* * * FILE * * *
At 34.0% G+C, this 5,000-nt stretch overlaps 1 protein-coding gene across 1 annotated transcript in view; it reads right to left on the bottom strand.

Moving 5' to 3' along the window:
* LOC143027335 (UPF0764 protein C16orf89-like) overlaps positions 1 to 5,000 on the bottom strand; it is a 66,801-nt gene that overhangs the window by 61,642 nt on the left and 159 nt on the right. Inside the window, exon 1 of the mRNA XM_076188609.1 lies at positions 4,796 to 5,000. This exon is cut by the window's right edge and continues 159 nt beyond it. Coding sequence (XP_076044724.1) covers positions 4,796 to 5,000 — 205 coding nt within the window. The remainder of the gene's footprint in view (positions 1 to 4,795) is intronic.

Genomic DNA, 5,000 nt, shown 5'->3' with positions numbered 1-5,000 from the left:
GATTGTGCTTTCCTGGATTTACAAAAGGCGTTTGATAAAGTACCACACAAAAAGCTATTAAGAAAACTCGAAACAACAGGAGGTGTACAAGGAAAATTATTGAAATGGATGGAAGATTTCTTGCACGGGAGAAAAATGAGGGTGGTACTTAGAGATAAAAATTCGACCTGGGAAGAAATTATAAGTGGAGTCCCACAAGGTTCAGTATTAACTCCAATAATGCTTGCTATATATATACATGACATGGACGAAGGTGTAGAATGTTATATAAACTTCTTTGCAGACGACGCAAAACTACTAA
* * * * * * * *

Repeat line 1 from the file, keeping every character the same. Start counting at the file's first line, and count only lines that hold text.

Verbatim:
At 34.0% G+C, this 5,000-nt stretch overlaps 1 protein-coding gene across 1 annotated transcript in view; it reads right to left on the bottom strand.